Portrait of a Scandal

  • In the winter of 1868 a name Montreal society associated with art, good breeding, and culture became fodder for scandal mongers. The Notman name, synonymous with fine photography, was suddenly making headlines featuring the words "abortion" and "suicide."

    A dozen years earlier, two brothers fled their native Scotland . They were attracted to Montreal by its reputation for making the fortunes of go-getting Scotsmen. One was destined for fame, the other for notoriety.

    William Notman, the older brother, eventually owned the largest photography business in North America. His subjects ranged from royalty, Governors General, and the Fathers of Confederation to Sitting Bull and Harriet Beecher Stowe. His studio immortalized the faces and baronial mansions of the merchant princes of Montreal's legendary Golden Square Mile-the Molsons, Redpaths, Allans, and Van Hornes.

    By contrast, Robert, the younger brother, was drawn into a drama which shook up Montreal's polite society. After he seduced the beautiful and ambitious Margaret Galbraith, a student at the McGill Normal School, he arranged an abortion for her with an up-and-coming young doctor who soon after committed suicide.

    The subsequent trial of Robert Notman became cause-célèbre in the newly minted Dominion of Canada in 1868. Portrait of a Scandal depicts a society that distanced itself from sexual misconduct, while it lapped up its every detail.

  • Public Theatre

    Only a smattering of people witnessed the arrival of Robert Notman in shackles at the Palais de Justice on the morning of Monday, April 20, 1868 at ten o’clock. Only those ignorant of the workings of the court or greedy for the tiniest tidbit of interest in the case saw him being placed at the bar, or heard the long, complicated and confusing indictment against him. Court-house regulars knew that procedural matters would take up the first hour of the trial. But after the selection of the jury had been rancorously settled – it being exceedingly difficult to put together an unbiased jury – a tide of inquisitive observers swept into the chamber. On foot, on horseback, or by carriage, they came to be entertained, shocked and titillated. Some – perhaps many – came to glean information about the ways and means of terminating an unwanted pregnancy.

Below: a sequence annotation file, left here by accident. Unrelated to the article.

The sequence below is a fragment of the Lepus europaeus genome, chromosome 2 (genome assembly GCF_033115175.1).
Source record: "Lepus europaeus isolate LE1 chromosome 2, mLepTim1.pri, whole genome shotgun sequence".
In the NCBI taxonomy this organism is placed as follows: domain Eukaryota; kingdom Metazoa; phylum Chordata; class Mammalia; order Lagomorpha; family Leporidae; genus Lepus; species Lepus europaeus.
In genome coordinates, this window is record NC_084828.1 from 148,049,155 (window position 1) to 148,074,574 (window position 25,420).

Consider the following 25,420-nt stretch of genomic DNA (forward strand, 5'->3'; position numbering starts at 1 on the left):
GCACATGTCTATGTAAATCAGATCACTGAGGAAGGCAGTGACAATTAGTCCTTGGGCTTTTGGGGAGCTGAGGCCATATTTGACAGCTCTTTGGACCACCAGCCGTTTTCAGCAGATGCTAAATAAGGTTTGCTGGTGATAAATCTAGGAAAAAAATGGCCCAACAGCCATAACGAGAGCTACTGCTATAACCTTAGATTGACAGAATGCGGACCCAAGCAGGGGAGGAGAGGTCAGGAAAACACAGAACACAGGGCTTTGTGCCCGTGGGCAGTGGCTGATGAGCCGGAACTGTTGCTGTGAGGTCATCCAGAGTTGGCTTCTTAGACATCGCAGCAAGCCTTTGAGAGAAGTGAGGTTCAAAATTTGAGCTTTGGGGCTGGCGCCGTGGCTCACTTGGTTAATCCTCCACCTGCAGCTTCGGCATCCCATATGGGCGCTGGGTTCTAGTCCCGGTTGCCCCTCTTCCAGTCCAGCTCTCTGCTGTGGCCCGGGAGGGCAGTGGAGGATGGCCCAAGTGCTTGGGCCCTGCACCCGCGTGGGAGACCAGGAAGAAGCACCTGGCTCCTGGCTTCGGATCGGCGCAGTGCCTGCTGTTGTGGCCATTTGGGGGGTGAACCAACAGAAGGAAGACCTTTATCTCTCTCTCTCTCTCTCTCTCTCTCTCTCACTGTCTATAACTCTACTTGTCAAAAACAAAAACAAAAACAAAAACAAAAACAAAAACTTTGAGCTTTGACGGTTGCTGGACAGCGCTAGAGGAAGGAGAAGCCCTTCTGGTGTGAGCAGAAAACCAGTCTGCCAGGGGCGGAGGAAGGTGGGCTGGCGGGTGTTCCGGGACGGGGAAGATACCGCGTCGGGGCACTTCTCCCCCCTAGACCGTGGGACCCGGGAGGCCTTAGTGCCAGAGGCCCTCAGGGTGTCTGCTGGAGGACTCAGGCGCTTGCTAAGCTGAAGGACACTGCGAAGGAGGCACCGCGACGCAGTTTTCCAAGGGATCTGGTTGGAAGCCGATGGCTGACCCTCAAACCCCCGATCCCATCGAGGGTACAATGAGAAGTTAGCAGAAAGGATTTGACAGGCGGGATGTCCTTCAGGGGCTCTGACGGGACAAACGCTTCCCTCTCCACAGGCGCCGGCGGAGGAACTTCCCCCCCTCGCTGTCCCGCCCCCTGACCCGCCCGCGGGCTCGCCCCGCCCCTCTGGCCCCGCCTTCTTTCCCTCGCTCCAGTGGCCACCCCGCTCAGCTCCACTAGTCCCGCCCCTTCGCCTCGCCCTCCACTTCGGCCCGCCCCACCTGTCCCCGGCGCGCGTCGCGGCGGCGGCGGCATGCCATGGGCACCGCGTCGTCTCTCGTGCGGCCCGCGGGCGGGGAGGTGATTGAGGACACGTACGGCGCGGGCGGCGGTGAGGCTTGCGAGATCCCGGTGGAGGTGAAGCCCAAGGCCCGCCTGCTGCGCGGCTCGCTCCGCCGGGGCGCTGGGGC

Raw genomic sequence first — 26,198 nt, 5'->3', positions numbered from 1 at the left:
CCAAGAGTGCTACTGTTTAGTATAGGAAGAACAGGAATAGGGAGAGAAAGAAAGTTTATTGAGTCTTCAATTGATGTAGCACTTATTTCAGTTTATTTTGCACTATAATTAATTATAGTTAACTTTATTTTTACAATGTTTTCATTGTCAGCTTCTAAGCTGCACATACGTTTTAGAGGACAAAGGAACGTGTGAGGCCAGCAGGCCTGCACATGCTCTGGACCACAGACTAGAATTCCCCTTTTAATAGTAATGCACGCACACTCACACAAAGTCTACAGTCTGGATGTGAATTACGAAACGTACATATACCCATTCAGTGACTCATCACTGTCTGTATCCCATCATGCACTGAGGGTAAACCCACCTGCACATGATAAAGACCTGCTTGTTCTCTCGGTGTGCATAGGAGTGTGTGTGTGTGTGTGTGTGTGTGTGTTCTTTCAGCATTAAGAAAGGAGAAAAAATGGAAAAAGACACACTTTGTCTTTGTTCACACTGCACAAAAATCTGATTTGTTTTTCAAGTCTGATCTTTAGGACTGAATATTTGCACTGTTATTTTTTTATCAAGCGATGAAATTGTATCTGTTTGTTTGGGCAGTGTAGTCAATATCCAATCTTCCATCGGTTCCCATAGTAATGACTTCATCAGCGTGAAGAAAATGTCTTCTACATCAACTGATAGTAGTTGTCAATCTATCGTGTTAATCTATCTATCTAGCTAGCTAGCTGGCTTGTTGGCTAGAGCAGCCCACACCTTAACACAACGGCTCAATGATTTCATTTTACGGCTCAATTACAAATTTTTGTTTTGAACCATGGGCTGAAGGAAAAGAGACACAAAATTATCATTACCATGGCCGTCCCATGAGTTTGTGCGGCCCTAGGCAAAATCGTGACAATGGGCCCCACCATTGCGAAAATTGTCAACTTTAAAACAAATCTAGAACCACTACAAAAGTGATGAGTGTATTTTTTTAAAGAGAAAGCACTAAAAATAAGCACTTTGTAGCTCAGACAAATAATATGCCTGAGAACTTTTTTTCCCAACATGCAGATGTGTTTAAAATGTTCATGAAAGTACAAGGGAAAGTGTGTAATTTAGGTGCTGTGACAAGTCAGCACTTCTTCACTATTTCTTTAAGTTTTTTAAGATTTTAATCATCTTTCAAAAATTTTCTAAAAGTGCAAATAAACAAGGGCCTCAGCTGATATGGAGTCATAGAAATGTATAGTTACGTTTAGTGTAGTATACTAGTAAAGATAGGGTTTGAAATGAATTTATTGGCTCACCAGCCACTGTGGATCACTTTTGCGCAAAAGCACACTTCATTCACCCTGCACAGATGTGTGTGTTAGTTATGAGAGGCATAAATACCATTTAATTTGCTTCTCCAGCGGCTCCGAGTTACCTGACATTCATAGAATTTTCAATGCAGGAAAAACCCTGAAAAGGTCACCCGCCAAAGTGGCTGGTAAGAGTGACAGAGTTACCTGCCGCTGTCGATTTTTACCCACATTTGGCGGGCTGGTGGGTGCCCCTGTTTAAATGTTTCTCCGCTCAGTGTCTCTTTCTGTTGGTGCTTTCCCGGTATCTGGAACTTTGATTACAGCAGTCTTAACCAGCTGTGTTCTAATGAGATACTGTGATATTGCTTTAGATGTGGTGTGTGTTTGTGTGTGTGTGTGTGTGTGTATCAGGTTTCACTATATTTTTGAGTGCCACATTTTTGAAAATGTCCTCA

The criminal court was located on the ground floor of the east wing of the court house. Panelled in wood to enhance the quality of the acoustics, it had generous dimensions and a twenty-foot-high ceiling. At the front of the room, the judge and lawyers looked like black birds of prey in their long gowns and flapping sleeves. They were the stars of the drama, at least as much as the woman at its heart, and far more so than the man whose fate hung in the balance as they speechified, wrangled, and objected, for he would never take the stand. Rounding out the supporting cast was a wide array of witnesses, a jury, the officers of the court and reporters scratching away furiously in their box, working to daily deadlines for the enlightenment of a larger audience.